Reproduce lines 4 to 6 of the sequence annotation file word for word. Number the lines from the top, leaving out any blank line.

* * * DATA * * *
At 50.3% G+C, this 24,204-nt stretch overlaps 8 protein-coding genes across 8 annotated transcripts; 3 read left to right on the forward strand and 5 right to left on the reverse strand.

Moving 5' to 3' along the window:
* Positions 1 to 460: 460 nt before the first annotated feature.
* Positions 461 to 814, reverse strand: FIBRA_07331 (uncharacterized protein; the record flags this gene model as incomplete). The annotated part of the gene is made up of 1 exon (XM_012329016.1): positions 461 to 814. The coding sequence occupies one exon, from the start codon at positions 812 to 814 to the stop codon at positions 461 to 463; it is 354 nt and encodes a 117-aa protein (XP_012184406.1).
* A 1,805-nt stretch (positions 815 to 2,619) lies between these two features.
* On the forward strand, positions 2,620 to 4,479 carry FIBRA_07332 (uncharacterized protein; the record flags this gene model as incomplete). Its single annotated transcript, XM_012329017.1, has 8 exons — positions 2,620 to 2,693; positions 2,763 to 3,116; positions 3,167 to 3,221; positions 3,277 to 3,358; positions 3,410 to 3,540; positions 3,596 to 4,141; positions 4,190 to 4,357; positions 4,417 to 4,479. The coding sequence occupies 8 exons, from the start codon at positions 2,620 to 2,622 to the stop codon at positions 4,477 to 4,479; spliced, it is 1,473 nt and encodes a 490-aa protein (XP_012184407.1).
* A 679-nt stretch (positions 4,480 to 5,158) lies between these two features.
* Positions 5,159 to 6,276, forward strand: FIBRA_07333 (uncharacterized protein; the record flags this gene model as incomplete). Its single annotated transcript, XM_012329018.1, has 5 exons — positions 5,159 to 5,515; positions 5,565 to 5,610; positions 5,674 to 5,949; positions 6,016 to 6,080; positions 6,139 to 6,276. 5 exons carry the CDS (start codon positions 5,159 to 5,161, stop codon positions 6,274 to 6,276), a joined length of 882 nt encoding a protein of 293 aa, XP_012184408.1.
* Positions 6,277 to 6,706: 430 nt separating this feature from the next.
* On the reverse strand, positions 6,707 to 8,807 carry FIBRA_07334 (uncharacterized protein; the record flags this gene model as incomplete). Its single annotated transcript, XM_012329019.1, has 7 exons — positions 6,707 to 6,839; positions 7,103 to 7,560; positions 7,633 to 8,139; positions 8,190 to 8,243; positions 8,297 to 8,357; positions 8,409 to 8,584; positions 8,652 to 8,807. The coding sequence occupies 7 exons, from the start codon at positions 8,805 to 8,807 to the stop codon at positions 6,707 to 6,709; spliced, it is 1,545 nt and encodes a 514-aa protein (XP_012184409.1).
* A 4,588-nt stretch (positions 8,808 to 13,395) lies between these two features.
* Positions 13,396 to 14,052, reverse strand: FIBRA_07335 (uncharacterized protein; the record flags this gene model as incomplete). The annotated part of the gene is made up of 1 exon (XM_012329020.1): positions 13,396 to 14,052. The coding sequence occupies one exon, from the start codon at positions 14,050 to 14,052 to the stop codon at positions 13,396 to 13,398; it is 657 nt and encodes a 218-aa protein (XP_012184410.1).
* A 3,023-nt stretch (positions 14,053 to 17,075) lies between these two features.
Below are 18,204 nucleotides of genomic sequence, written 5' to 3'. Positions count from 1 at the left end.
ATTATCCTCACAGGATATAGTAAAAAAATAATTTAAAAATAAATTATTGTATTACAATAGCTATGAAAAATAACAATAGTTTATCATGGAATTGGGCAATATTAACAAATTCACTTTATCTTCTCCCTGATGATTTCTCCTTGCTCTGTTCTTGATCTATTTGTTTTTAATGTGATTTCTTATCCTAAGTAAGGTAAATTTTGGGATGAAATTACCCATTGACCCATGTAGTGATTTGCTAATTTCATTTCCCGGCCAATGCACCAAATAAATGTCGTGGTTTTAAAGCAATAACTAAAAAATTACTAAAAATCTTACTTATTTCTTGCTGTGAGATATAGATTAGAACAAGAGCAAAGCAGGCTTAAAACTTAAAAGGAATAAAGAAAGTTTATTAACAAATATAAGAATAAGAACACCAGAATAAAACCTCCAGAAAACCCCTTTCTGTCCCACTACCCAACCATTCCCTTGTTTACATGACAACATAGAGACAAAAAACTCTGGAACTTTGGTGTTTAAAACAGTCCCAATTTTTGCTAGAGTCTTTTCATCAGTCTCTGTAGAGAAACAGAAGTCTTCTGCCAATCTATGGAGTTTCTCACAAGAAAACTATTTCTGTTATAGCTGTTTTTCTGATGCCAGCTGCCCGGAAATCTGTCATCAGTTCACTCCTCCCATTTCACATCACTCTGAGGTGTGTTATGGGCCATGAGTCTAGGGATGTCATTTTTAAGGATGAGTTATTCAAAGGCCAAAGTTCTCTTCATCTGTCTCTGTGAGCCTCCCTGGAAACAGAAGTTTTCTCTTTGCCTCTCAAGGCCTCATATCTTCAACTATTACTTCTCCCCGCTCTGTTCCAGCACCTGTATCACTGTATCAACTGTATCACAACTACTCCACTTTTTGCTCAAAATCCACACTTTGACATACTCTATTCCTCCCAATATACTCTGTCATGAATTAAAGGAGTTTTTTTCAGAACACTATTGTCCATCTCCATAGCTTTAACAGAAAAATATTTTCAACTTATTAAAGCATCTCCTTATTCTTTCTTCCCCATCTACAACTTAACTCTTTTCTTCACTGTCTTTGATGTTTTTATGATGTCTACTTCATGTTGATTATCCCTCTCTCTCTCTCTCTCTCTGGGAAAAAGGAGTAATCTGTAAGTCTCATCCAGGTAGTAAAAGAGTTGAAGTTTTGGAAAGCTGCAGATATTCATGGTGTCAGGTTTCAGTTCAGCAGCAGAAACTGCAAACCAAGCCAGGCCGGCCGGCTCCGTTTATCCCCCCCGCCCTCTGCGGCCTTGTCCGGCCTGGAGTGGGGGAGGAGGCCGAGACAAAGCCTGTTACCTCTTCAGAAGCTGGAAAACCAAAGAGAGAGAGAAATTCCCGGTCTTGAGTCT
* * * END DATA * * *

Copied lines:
* Positions 461 to 814, reverse strand: FIBRA_07331 (uncharacterized protein; the record flags this gene model as incomplete). The annotated part of the gene is made up of 1 exon (XM_012329016.1): positions 461 to 814. The coding sequence occupies one exon, from the start codon at positions 812 to 814 to the stop codon at positions 461 to 463; it is 354 nt and encodes a 117-aa protein (XP_012184406.1).
* A 1,805-nt stretch (positions 815 to 2,619) lies between these two features.
* On the forward strand, positions 2,620 to 4,479 carry FIBRA_07332 (uncharacterized protein; the record flags this gene model as incomplete). Its single annotated transcript, XM_012329017.1, has 8 exons — positions 2,620 to 2,693; positions 2,763 to 3,116; positions 3,167 to 3,221; positions 3,277 to 3,358; positions 3,410 to 3,540; positions 3,596 to 4,141; positions 4,190 to 4,357; positions 4,417 to 4,479. The coding sequence occupies 8 exons, from the start codon at positions 2,620 to 2,622 to the stop codon at positions 4,477 to 4,479; spliced, it is 1,473 nt and encodes a 490-aa protein (XP_012184407.1).